Skip to main content

Online M.Ed. in School Counseling Paves Way for Michael Jones

Lamar University graduate, Michael Jones, with his family

After 15 years of working excessively long hours as a teacher and band director, Michael Jones was overdue for a more conventional work schedule.
Mission accomplished.

Jones is in his first year as a counselor at Rockwall High School in Texas after graduating from Lamar University with an online Master of Education in School Counseling. He is also no longer a band director, which has opened up a whole new world for Jones.

“Counseling is a higher skill job than what I was doing, but it lets me go home and have the evenings with my family, and I haven’t worked a weekend all year,” Jones said. “I have a young son [Duncan] — and it has remade our relationship. My wife [Sunny] is happier. She feels like I have more energy to do things when I do have time off. We’re connecting better, as well.”

Jones has even been able to extend his free time beyond his home life.

“I’m kind of enjoying going out and doing new things and exploring new hobbies,” he said. “Probably one of the biggest changes, since my schedule is more steady, is I’ve gotten much more involved with my church. As a matter of fact, I’m so regular in my attendance I was elected a growth group leader recently. That’s just something I take on that’s real important to me.”

A Student Again

Michael Jones, band director

Michael was a band director for many years.

Jones had to decide which direction he wanted to take his career in education to begin his journey.

“I had always considered going back to get a graduate degree,” he said. “I decided on counseling just based on my experience as an educator. My opportunities for personal growth from where I was were either in counseling or administration, and counseling just seemed like a better fit for me.”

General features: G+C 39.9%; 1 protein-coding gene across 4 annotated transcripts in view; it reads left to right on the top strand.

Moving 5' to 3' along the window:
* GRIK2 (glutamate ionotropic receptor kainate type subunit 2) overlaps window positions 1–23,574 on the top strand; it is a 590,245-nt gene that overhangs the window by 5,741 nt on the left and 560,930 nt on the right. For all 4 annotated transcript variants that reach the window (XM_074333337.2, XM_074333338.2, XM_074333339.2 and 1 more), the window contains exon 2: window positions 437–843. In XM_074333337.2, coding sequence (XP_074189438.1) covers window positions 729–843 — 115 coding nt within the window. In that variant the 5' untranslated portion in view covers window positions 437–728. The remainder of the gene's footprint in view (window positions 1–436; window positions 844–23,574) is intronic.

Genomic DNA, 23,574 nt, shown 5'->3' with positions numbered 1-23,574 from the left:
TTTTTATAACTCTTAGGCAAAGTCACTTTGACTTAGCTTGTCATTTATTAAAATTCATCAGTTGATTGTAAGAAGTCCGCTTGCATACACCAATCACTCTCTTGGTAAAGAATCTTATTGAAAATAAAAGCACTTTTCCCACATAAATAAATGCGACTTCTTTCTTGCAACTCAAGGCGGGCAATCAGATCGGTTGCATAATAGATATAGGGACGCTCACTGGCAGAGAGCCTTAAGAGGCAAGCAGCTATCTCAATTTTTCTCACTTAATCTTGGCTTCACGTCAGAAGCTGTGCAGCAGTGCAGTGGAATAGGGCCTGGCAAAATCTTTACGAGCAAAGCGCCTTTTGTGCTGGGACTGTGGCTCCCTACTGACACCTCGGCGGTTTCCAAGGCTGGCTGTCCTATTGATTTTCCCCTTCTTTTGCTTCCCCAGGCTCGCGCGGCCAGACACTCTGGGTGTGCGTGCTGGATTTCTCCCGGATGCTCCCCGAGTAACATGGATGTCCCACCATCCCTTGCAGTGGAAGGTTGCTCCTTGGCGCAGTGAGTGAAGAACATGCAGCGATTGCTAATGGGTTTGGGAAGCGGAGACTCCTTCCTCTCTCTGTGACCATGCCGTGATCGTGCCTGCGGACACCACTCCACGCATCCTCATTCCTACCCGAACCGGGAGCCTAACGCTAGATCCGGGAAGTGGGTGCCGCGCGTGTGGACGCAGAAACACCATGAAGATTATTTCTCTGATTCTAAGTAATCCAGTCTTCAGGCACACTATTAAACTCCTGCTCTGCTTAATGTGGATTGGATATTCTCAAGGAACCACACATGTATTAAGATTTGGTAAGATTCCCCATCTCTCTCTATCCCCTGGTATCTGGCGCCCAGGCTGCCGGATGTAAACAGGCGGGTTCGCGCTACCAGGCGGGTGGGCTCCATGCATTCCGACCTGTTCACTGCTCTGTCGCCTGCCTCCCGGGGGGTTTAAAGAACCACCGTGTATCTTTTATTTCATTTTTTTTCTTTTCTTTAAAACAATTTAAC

After doing research on universities close to Rockwall, where Jones also grew up, he quickly discovered he would need the flexibility of an online program because of his hectic schedule.

“None of the programs were flexible with their schedules — and I asked them to be,” Jones said. “I could not have earned my degree and continued to work. Obviously, that would not have worked out very well for my family. So, I went ahead and looked at the online programs. Lamar University was one I felt comfortable with. I liked what I saw. They were accredited and it was the right number of hours, so I decided to go back to school.”

The flexibility proved to be just what Jones needed to earn an M.Ed. in School Counseling online 13 years after he earned a Bachelor of Science in Music Education from Texas A&M University-Commerce.

“The amount of time it took to be successful in the classes was reasonable,” he said. “Working 60 to 80 hours a week, it wasn’t easy to find time — especially with a young kid running around while I was trying to do the work. But, I found I probably spent an average of about 15 hours a week on school. I felt like that was perfectly manageable. I never struggled to get it done.”

Jones said he had plenty of moral support from his family and friends.

“I’m an academic person, so I don’t think anybody was terribly surprised,” Jones said of going back to school. “But, I know that I inspired at least one of my other friends to also go back and work on his graduate degree.”

Jones said he started his online degree program just as his wife was wrapping up nursing school.

“I wanted to wait until she was done with nursing school, but on a Saturday morning she told me, ‘Just do it,’” he said. “Monday morning, I signed up to do it while she was still in nursing school. She was really the catalyst to get going.”

Hands-On Experience

Jones said the course in the Lamar University online degree program that prepared him the most for his new job was School Counseling Practicum [CNDV 5390].